At 78%, nitrogen is the most abundant gas in the atmosphere. Unlike oxygen which is over-reactive, nitrogen is inert. This makes it excellent for flushing into packaged products like processed foods and beverages that need to stay fresh and shelf-stable. While here we focus on nitrogen in food packaging, it isn’t just about preserving the freshness of packaged food products. In some cases, as is the case of nitro brews, it plays a role in boosting flavours and altering product quality. Dessert products also use nitrogen to improve texture and bulk. When it comes to winemaking, it is used in several stages of the process: pressurization, inerting, assembly, filtration, to name a few.
Of course, the applications of nitrogen extend beyond the F&B industry; it plays an important role in the oil & gas industry, the electronics industry, in metal treatment, and in laser-cutting applications, to name a few.
However, given the current time and the increasing demand for and importance of contaminant-free, shelf-stable packaged foods, a focus on applications in the F&B industry are worth exploring. Incidentally, while we’re considering nitrogen in food packaging, nitrogen is critical in the packaging of pharmaceutical products as well, where product stability is paramount.
Advantages in food packaging/ the food industry
It ‘flushes out’ oxygen which plays a big role in food spoilage. Oxygen causes oxidation and also encourages the growth of certain bacteria.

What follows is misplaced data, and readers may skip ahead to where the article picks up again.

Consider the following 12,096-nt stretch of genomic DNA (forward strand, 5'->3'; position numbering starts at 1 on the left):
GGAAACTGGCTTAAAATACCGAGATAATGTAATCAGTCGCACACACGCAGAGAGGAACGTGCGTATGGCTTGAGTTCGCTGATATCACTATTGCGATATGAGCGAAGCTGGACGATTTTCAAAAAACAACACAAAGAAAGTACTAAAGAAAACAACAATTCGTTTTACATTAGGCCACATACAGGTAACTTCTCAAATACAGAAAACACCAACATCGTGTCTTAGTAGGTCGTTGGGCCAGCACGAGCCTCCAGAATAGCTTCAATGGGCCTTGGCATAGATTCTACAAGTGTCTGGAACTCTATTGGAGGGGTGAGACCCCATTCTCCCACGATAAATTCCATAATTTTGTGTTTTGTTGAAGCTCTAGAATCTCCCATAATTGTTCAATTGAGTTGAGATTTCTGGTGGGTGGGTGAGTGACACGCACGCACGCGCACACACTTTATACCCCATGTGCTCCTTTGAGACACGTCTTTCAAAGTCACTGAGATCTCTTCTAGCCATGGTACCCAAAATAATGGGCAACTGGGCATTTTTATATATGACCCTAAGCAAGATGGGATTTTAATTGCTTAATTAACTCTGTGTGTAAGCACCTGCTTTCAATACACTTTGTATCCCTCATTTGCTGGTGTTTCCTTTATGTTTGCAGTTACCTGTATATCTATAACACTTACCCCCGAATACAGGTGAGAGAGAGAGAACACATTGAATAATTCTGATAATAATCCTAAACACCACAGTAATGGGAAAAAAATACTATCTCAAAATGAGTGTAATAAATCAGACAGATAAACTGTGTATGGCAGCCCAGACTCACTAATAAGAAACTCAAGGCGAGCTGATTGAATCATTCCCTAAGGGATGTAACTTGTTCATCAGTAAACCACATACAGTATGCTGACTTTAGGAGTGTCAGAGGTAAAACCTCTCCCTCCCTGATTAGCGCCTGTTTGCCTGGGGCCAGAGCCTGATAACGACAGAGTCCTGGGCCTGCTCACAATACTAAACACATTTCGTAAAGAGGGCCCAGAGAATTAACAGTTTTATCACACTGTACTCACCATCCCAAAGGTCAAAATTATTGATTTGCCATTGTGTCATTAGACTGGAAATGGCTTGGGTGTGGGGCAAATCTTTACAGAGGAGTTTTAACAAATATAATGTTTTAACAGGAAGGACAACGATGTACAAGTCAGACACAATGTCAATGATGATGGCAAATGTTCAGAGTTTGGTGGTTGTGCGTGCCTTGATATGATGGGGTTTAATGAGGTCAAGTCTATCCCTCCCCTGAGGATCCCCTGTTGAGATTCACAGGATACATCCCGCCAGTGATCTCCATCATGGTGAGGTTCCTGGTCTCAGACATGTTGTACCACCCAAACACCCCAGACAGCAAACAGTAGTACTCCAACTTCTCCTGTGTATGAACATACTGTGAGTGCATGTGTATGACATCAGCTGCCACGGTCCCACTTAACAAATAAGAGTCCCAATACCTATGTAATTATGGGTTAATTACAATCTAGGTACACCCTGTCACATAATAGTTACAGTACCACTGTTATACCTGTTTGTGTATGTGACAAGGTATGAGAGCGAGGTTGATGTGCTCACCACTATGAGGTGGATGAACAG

It stabilizes flavours and seasonings, by eliminating oxidization.
It is a superior alternative to vacuum packaging for delicate products like chips, cookies, biscuits, and similar baked/fried products. It cushions the contents.
It is a non-chemical food preservative.
It is gaining popularity over chemical alternatives, in the de-infestation of fresh foods like fruits, vegetables, and grains held in stock.
Nitrogen’s food industry applications extend to: head space replacement in cans/tanks, purging of large containers, sparging of cooking oils, pressure transfer of powders and liquids, among others.
How nitrogen is added and how it is supplied
Typically, manufacturers use a generic VFFS machine that uses Modified Atmosphere Packaging (MAP) to add nitrogen to chip bags, for example. More on MAP in the next post. But how exactly does a manufacturer get a hold of nitrogen for all of this? Given that nitrogen is already freely available in the air around us, nitrogen generators don’t really have to generate gas at all. The challenge is to isolate nitrogen from the other gases in the air. Compressor-based nitrogen generators achieve this separation through methods such as pressure swing adsorption (PSA) or membrane nitrogen generation. To know more about exactly which type of nitrogen generator you would need, check this post.
Why you should rely on onsite nitrogen generation
Many units that use nitrogen in their applications buy it in high-pressure bottles or lease nitrogen tanks. But a few have quickly seen the benefits of generating their own nitrogen on-site.
The advantages are clear:
• No wait-time: It ensures nitrogen supply is always ready for your needs.
• Safety: It cuts the risks associated with moving high-pressure cylinders.
• Purity for purpose: It gives you total control over the purity of the nitrogen produced.
• Lower cost: Operating costs are low and the investment pays off quickly.
Do you depend on third-party supply of nitrogen in food packaging? Are you ready for onsite nitrogen generation? Pneumatech makes it possible for you to produce all the nitrogen you need in-house with nitrogen generators that use Pressure Swing Adsorption (PSA) technology and membrane technology.